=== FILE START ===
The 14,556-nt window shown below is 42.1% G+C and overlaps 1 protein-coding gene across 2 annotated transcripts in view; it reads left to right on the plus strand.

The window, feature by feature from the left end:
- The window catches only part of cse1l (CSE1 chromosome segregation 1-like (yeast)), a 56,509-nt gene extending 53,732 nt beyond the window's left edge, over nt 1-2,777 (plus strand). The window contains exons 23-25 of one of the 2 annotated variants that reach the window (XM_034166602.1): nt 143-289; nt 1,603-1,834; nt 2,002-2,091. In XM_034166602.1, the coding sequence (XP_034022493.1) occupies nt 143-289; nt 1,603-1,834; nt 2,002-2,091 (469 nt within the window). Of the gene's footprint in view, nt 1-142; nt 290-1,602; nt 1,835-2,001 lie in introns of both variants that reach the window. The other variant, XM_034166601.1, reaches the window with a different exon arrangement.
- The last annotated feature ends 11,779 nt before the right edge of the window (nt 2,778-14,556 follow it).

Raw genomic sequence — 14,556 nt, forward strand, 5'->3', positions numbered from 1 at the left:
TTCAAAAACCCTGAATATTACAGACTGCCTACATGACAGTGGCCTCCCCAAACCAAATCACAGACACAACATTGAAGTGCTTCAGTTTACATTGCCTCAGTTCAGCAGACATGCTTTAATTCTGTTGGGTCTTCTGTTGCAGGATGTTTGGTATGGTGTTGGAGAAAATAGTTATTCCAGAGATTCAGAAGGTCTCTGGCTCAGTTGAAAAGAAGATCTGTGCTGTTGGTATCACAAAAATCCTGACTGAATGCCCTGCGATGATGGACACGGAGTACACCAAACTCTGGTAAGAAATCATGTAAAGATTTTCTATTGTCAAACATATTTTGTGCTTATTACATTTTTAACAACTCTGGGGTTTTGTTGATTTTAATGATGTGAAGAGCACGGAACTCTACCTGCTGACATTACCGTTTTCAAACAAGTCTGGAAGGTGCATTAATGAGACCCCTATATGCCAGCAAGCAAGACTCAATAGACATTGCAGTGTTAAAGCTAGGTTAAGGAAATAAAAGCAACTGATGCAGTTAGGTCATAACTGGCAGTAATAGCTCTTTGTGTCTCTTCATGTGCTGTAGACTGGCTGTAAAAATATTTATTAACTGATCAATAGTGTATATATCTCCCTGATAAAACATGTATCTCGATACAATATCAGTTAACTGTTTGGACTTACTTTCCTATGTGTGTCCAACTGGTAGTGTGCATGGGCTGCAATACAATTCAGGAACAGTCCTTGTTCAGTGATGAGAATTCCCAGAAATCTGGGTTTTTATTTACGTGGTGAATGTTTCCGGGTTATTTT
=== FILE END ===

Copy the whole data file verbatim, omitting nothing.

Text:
The 14,556-nt window shown below is 42.1% G+C and overlaps 1 protein-coding gene across 2 annotated transcripts in view; it reads left to right on the plus strand.

The window, feature by feature from the left end:
- The window catches only part of cse1l (CSE1 chromosome segregation 1-like (yeast)), a 56,509-nt gene extending 53,732 nt beyond the window's left edge, over nt 1-2,777 (plus strand). The window contains exons 23-25 of one of the 2 annotated variants that reach the window (XM_034166602.1): nt 143-289; nt 1,603-1,834; nt 2,002-2,091. In XM_034166602.1, the coding sequence (XP_034022493.1) occupies nt 143-289; nt 1,603-1,834; nt 2,002-2,091 (469 nt within the window). Of the gene's footprint in view, nt 1-142; nt 290-1,602; nt 1,835-2,001 lie in introns of both variants that reach the window. The other variant, XM_034166601.1, reaches the window with a different exon arrangement.
- The last annotated feature ends 11,779 nt before the right edge of the window (nt 2,778-14,556 follow it).

Raw genomic sequence — 14,556 nt, forward strand, 5'->3', positions numbered from 1 at the left:
TTCAAAAACCCTGAATATTACAGACTGCCTACATGACAGTGGCCTCCCCAAACCAAATCACAGACACAACATTGAAGTGCTTCAGTTTACATTGCCTCAGTTCAGCAGACATGCTTTAATTCTGTTGGGTCTTCTGTTGCAGGATGTTTGGTATGGTGTTGGAGAAAATAGTTATTCCAGAGATTCAGAAGGTCTCTGGCTCAGTTGAAAAGAAGATCTGTGCTGTTGGTATCACAAAAATCCTGACTGAATGCCCTGCGATGATGGACACGGAGTACACCAAACTCTGGTAAGAAATCATGTAAAGATTTTCTATTGTCAAACATATTTTGTGCTTATTACATTTTTAACAACTCTGGGGTTTTGTTGATTTTAATGATGTGAAGAGCACGGAACTCTACCTGCTGACATTACCGTTTTCAAACAAGTCTGGAAGGTGCATTAATGAGACCCCTATATGCCAGCAAGCAAGACTCAATAGACATTGCAGTGTTAAAGCTAGGTTAAGGAAATAAAAGCAACTGATGCAGTTAGGTCATAACTGGCAGTAATAGCTCTTTGTGTCTCTTCATGTGCTGTAGACTGGCTGTAAAAATATTTATTAACTGATCAATAGTGTATATATCTCCCTGATAAAACATGTATCTCGATACAATATCAGTTAACTGTTTGGACTTACTTTCCTATGTGTGTCCAACTGGTAGTGTGCATGGGCTGCAATACAATTCAGGAACAGTCCTTGTTCAGTGATGAGAATTCCCAGAAATCTGGGTTTTTATTTACGTGGTGAATGTTTCCGGGTTATTTT